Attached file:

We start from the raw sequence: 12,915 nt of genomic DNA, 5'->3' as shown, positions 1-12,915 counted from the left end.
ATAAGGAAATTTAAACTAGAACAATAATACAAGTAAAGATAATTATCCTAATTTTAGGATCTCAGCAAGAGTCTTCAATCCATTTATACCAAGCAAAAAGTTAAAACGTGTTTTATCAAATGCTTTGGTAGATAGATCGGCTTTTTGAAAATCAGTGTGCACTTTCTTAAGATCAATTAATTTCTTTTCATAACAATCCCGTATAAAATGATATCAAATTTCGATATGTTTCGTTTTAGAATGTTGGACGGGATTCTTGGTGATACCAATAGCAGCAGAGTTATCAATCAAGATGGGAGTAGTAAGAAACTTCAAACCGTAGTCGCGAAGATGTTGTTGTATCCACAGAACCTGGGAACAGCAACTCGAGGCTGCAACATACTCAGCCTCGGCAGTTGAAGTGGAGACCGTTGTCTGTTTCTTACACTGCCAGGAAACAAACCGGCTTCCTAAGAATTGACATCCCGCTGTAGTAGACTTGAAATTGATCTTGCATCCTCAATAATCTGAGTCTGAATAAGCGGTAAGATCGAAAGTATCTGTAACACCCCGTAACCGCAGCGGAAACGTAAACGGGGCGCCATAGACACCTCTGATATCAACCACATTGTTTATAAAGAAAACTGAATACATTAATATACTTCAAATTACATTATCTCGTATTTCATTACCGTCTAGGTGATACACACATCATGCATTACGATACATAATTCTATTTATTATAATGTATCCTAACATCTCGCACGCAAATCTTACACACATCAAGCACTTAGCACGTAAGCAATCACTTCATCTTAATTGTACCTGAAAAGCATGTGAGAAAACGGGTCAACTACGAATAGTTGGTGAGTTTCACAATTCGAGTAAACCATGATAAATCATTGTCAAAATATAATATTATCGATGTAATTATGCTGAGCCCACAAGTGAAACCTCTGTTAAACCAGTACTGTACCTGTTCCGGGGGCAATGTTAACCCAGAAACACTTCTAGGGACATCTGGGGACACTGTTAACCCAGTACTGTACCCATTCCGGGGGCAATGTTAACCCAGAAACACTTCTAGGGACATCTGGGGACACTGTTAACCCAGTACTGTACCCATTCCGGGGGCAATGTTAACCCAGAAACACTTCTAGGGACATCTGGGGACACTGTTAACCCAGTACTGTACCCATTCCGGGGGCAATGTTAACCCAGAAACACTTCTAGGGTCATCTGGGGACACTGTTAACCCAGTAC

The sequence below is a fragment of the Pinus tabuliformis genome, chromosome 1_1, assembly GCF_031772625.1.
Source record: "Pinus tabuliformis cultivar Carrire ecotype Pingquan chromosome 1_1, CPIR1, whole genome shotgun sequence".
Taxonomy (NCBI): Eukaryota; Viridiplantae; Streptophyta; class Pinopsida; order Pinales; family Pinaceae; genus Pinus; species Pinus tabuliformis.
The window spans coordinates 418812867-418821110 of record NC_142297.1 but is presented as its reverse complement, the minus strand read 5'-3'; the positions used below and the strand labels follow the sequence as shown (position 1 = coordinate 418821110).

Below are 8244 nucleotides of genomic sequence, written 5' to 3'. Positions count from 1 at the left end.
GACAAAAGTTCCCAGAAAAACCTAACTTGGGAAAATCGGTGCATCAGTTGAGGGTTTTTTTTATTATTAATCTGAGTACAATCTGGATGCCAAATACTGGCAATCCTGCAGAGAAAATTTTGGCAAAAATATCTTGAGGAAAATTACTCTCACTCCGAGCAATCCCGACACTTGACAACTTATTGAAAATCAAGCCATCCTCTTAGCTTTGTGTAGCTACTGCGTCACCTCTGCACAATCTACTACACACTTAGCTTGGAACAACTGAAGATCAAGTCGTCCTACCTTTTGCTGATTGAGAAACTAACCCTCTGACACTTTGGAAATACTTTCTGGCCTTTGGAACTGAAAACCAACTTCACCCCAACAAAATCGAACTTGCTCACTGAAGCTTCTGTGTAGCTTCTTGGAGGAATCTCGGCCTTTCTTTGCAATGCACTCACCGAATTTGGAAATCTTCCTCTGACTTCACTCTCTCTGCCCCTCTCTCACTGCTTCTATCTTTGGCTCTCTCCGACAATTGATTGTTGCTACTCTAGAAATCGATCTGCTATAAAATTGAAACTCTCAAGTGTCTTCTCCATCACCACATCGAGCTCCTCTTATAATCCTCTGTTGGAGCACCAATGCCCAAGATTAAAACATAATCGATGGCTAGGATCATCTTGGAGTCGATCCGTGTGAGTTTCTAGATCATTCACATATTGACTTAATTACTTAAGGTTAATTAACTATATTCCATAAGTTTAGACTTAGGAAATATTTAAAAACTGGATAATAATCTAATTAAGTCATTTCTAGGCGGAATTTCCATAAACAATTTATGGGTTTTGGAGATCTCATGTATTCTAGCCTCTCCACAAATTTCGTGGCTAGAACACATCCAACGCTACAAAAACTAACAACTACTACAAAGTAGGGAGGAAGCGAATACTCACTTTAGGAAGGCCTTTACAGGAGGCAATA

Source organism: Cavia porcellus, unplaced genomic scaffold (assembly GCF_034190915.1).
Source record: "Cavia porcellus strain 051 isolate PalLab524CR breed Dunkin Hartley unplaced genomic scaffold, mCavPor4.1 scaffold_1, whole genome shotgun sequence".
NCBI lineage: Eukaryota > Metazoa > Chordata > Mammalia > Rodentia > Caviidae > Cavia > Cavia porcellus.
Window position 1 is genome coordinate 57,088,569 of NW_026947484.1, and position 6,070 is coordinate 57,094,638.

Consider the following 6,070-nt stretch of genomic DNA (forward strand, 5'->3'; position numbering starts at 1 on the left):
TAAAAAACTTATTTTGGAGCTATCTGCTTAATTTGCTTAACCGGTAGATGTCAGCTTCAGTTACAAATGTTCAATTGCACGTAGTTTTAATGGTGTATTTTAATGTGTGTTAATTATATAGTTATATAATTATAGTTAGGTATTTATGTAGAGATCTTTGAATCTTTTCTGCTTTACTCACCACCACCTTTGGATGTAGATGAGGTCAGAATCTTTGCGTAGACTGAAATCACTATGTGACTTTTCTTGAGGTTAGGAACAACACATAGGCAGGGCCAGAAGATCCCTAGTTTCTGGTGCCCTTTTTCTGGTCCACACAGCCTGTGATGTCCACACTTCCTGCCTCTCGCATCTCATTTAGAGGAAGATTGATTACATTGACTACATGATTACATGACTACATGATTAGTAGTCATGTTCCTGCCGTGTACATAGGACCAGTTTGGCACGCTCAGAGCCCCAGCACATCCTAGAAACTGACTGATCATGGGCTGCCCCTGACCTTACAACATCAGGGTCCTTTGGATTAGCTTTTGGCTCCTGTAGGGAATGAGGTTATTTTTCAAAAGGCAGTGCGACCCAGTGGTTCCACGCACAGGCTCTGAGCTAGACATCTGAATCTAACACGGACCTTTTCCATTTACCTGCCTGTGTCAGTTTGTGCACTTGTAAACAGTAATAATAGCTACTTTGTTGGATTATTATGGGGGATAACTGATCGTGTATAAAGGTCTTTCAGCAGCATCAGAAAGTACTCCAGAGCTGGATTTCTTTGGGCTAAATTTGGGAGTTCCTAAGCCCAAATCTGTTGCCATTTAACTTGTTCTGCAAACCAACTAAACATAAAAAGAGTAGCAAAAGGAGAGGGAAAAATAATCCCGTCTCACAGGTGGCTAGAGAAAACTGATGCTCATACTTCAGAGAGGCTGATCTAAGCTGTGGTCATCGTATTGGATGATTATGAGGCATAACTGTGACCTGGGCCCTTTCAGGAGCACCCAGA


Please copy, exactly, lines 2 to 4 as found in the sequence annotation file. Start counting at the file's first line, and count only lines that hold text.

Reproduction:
ATAAGGAAATTTAAACTAGAACAATAATACAAGTAAAGATAATTATCCTAATTTTAGGATCTCAGCAAGAGTCTTCAATCCATTTATACCAAGCAAAAAGTTAAAACGTGTTTTATCAAATGCTTTGGTAGATAGATCGGCTTTTTGAAAATCAGTGTGCACTTTCTTAAGATCAATTAATTTCTTTTCATAACAATCCCGTATAAAATGATATCAAATTTCGATATGTTTCGTTTTAGAATGTTGGACGGGATTCTTGGTGATACCAATAGCAGCAGAGTTATCAATCAAGATGGGAGTAGTAAGAAACTTCAAACCGTAGTCGCGAAGATGTTGTTGTATCCACAGAACCTGGGAACAGCAACTCGAGGCTGCAACATACTCAGCCTCGGCAGTTGAAGTGGAGACCGTTGTCTGTTTCTTACACTGCCAGGAAACAAACCGGCTTCCTAAGAATTGACATCCCGCTGTAGTAGACTTGAAATTGATCTTGCATCCTCAATAATCTGAGTCTGAATAAGCGGTAAGATCGAAAGTATCTGTAACACCCCGTAACCGCAGCGGAAACGTAAACGGGGCGCCATAGACACCTCTGATATCAACCACATTGTTTATAAAGAAAACTGAATACATTAATATACTTCAAATTACATTATCTCGTATTTCATTACCGTCTAGGTGATACACACATCATGCATTACGATACATAATTCTATTTATTATAATGTATCCTAACATCTCGCACGCAAATCTTACACACATCAAGCACTTAGCACGTAAGCAATCACTTCATCTTAATTGTACCTGAAAAGCATGTGAGAAAACGGGTCAACTACGAATAGTTGGTGAGTTTCACAATTCGAGTAAACCATGATAAATCATTGTCAAAATATAATATTATCGATGTAATTATGCTGAGCCCACAAGTGAAACCTCTGTTAAACCAGTACTGTACCTGTTCCGGGGGCAATGTTAACCCAGAAACACTTCTAGGGACATCTGGGGACACTGTTAACCCAGTACTGTACCCATTCCGGGGGCAATGTTAACCCAGAAACACTTCTAGGGACATCTGGGGACACTGTTAACCCAGTACTGTACCCATTCCGGGGGCAATGTTAACCCAGAAACACTTCTAGGGACATCTGGGGACACTGTTAACCCAGTACTGTACCCATTCCGGGGGCAATGTTAACCCAGAAACACTTCTAGGGTCATCTGGGGACACTGTTAACCCAGTAC

The sequence below is a fragment of the Pinus tabuliformis genome, chromosome 1_1, assembly GCF_031772625.1.
Source record: "Pinus tabuliformis cultivar Carrire ecotype Pingquan chromosome 1_1, CPIR1, whole genome shotgun sequence".